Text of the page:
The transmitter added              Converts points from
           error-correction bits              the complex plane back
           to the data bits.                  to the bits that
           Time for  us to  take              determined which points
           these,   and  correct              were sent – i.e. the
           the    errors    that              "inverse" of the pi/4-
           occurred.                          QPSK, if you will

SDR -IQ baseband samples-> Synchronization -> Constellation-Demapping -> Channel decoding -> data

So, your constellation is $\frac\pi4$-QPSK, so that's the kind of constellation that we need to revert to get the 2-bit groups back that were converted into the symbols.

To clarify: this isn't necessarily complete – I willfully neglected to add an equalizer to the system. I simply hope you don't need one. I can't tell however from your problem description. I also omitted things you'd typically find in textbook receiver diagrams like this one like the matched filter that matches the pulse shape, as that is often part of the timing synchronization algorithm, or the constellation de-mapping, depending on where you'd logically draw lines


But first, there's "Synchronization"; what does that entail?

  • Frequency synchronization: Since the transmitter doesn't share the same oscillator as the receiver, it's very likely they have a difference in frequency. So, what your transmitter put at some frequency ends up on that frequency plus a fixed offset. The receiver needs to estimate that offset and correct it.
  • Phase synchronization: Don't know how deep into the channel theory you've got, but the channel simply rotates the complex numbers you sent – and by a random phase offset! So, we need to estimate this and correct it, which means "rotating it back". For QPSK that's relatively easy (see what Dilip linked to above), but for \$\frac\pi4$-QPSK not so much.
  • Timing synchronization: So you send Symbol1, Symbol2 … and so on, and because physics, there's going to be some transition of signal from one symbol "instant" to the next. (We call the filter that defines that transition Pulse Shaping.) Your receiver needs to figure out exactly when to "look" at the signal to get the actual symbol value, and not just the transition between symbols.

Note that the order of synchronizations isn't defined generally; the order I picked here is what I consider to be "most textbook & most likely to be applicable to Doug's problem", but it depends.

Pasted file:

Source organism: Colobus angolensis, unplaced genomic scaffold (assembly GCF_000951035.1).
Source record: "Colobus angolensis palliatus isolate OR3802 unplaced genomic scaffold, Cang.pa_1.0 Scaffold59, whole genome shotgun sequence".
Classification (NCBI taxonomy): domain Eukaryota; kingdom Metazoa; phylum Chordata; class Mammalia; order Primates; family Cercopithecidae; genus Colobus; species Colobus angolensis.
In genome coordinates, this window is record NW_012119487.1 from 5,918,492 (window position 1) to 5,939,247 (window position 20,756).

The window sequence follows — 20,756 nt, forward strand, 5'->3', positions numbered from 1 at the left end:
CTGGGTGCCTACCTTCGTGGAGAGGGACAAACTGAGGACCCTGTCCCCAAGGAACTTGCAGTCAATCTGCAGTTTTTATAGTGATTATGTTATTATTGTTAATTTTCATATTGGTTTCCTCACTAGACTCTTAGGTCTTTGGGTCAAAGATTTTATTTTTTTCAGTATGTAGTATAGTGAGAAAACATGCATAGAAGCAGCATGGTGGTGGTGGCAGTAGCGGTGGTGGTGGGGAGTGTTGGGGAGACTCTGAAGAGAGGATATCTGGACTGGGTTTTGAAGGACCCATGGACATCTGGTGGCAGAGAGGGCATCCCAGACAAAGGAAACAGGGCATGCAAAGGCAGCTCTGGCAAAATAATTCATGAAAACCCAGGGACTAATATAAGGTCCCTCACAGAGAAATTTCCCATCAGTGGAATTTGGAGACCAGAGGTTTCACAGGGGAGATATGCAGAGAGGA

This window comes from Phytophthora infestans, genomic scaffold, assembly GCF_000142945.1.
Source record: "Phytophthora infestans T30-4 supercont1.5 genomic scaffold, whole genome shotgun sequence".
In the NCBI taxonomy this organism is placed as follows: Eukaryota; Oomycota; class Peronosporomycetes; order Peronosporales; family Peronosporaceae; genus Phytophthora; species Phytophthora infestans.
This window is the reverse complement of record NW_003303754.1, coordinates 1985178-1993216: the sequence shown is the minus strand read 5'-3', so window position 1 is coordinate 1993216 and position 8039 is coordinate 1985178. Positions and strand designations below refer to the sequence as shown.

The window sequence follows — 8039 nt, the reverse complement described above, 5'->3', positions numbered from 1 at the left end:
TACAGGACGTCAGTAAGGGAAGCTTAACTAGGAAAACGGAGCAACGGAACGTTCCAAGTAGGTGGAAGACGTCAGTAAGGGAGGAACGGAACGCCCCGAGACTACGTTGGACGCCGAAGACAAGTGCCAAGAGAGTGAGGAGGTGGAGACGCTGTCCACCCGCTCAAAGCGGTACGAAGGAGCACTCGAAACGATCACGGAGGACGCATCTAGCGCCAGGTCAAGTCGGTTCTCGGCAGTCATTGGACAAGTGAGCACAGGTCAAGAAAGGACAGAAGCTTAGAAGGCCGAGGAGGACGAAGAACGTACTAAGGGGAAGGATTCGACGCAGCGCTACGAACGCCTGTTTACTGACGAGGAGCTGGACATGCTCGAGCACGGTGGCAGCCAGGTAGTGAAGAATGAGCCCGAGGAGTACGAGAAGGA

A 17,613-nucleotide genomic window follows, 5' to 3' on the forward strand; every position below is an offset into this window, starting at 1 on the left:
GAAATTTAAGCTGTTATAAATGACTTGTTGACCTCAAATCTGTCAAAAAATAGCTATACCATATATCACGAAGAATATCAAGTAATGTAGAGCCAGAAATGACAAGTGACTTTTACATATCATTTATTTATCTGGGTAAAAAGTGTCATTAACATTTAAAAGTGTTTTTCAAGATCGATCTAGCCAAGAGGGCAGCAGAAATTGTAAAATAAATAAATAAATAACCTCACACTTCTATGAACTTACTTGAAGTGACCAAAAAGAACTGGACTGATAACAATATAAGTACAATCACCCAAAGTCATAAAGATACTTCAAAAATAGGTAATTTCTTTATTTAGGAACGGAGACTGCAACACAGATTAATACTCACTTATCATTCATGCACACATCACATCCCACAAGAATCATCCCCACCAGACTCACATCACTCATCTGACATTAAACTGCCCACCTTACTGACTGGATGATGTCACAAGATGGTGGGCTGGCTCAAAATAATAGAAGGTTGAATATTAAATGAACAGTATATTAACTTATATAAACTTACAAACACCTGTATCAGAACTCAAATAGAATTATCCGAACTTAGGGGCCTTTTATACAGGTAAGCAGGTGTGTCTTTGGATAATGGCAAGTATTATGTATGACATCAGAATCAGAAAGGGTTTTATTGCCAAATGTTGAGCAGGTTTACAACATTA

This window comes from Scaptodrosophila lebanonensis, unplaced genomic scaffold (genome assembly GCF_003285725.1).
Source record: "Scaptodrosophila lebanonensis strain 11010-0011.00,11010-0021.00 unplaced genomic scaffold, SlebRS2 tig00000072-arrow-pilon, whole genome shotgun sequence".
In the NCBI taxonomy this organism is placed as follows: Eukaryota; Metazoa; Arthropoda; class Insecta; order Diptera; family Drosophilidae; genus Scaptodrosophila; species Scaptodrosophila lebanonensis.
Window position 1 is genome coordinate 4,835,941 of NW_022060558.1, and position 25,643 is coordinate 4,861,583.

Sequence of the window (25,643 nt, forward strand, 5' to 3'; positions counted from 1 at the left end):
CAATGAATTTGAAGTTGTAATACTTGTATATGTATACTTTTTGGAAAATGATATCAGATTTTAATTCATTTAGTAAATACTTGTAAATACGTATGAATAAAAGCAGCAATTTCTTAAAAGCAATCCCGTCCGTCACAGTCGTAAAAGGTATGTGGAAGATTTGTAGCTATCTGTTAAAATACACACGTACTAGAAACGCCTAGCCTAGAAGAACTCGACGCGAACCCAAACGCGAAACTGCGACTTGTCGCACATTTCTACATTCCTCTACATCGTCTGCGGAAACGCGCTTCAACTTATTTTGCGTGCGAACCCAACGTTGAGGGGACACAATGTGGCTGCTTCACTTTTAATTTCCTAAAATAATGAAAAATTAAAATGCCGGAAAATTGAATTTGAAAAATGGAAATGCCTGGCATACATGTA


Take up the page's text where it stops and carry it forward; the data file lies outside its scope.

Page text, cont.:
Constellation De-Mapping

Or Decider, or whatever. It decides on the bits that were sent.

So, you know now that your signal is

  • exactly centered around 0Hz (freq. sync.),
  • probably rotated like it was sent (or just rotated by multiples of a quarter circle, so that the bits could be wrong that you get out, but you could trivially correct that later on by doing a Look Up in a table for all four possible rotations), (phase sync), and
  • you know exactly when to sample the signal to get the actual symbol value.

Time to take that symbol value and get the bits out of it!

You've probably learned that a $\frac\pi4$-QPSK is just a QPSK constellation, just that every other symbol gets rotated by $\frac18$ of a full circle. So, what you need is something to take these constellation points (which represent the bits the transmitter sent) and convert them back to the two-bit-groups that were used to select which of the four points of the QPSK were sent.

Channel Decoding

The problem here (as everywhere above and below) is that things are noisy – and that means that you don't actually receive what was sent, even if all the synchronization worked perfectly (it won't, ever, it's what drives us communication engineers mad). You get what was sent plus noise. Sometimes you'll make a wrong bit decision based on that. You can't avoid that. It's in communication technology's nature to be noisy.

Certainly something you'd do after you get bits out of your constellation de-mapper; use the forward error correction coding applied in the transmitter to get your original bits back. Sometimes, you'd not even know what your data and what your error correction bits were prior to decoding. Obviously, fully defined by the error correction code the transmitter used. If that is not known and things don't strikingly lot look like one of the "standard choices", then you've got to infer the coding method and the parameters – that can be extremely close to cryptanalysis!


If your transmitter transmits in packets, you'll need some way to detect the start and end of these – but how to do that depends very much on the packets' format, and how much effort you want to put in, and how important it is to detect every packet vs not detecting noise that is not actually packets. Since the place where you put that can't be determined without that, it's not in the block diagram.


You said you couldn't connect the blocks in GNU Radio – not quite sure whether that means you "mechanically" make the connections, or whether you don't know what to connect with which.

For the first problem: Try running a Virtual Machine (e.g. in virtual box) running a Linux system image that already contains GNU Radio. My Image might be what you'd like.

For the second problem: Maybe GNU Radio's Guided Tutorials is what you need.

  • 1
    $\begingroup$ Thank you, Marcus. I printed this out, it now sits on my desk with Dilip's tour de force post. $\endgroup$
    – Dougmsbbs
    Mar 8, 2019 at 13:43

Your Answer

By clicking “Post Your Answer”, you agree to our terms of service and acknowledge you have read our privacy policy.

Not the answer you're looking for? Browse other questions tagged or ask your own question.